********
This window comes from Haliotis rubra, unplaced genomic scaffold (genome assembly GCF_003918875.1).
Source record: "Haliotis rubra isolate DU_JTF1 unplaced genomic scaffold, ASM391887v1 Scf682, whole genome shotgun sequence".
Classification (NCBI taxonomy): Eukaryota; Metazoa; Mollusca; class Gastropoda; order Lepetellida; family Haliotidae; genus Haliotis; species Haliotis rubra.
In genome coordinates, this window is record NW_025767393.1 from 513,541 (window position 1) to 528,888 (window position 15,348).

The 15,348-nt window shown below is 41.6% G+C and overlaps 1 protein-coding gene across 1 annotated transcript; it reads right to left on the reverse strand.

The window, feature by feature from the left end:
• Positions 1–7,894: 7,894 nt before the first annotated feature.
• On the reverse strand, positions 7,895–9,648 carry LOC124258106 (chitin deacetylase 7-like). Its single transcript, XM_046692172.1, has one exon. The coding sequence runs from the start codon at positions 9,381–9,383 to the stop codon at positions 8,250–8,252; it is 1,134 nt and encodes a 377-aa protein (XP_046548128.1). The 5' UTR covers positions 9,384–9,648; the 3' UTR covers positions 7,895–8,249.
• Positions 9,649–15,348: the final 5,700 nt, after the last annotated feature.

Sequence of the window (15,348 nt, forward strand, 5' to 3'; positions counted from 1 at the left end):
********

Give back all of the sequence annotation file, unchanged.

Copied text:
This window comes from Haliotis rubra, unplaced genomic scaffold (genome assembly GCF_003918875.1).
Source record: "Haliotis rubra isolate DU_JTF1 unplaced genomic scaffold, ASM391887v1 Scf682, whole genome shotgun sequence".
Classification (NCBI taxonomy): Eukaryota; Metazoa; Mollusca; class Gastropoda; order Lepetellida; family Haliotidae; genus Haliotis; species Haliotis rubra.
In genome coordinates, this window is record NW_025767393.1 from 513,541 (window position 1) to 528,888 (window position 15,348).

The 15,348-nt window shown below is 41.6% G+C and overlaps 1 protein-coding gene across 1 annotated transcript; it reads right to left on the reverse strand.

The window, feature by feature from the left end:
• Positions 1–7,894: 7,894 nt before the first annotated feature.
• On the reverse strand, positions 7,895–9,648 carry LOC124258106 (chitin deacetylase 7-like). Its single transcript, XM_046692172.1, has one exon. The coding sequence runs from the start codon at positions 9,381–9,383 to the stop codon at positions 8,250–8,252; it is 1,134 nt and encodes a 377-aa protein (XP_046548128.1). The 5' UTR covers positions 9,384–9,648; the 3' UTR covers positions 7,895–8,249.
• Positions 9,649–15,348: the final 5,700 nt, after the last annotated feature.

Sequence of the window (15,348 nt, forward strand, 5' to 3'; positions counted from 1 at the left end):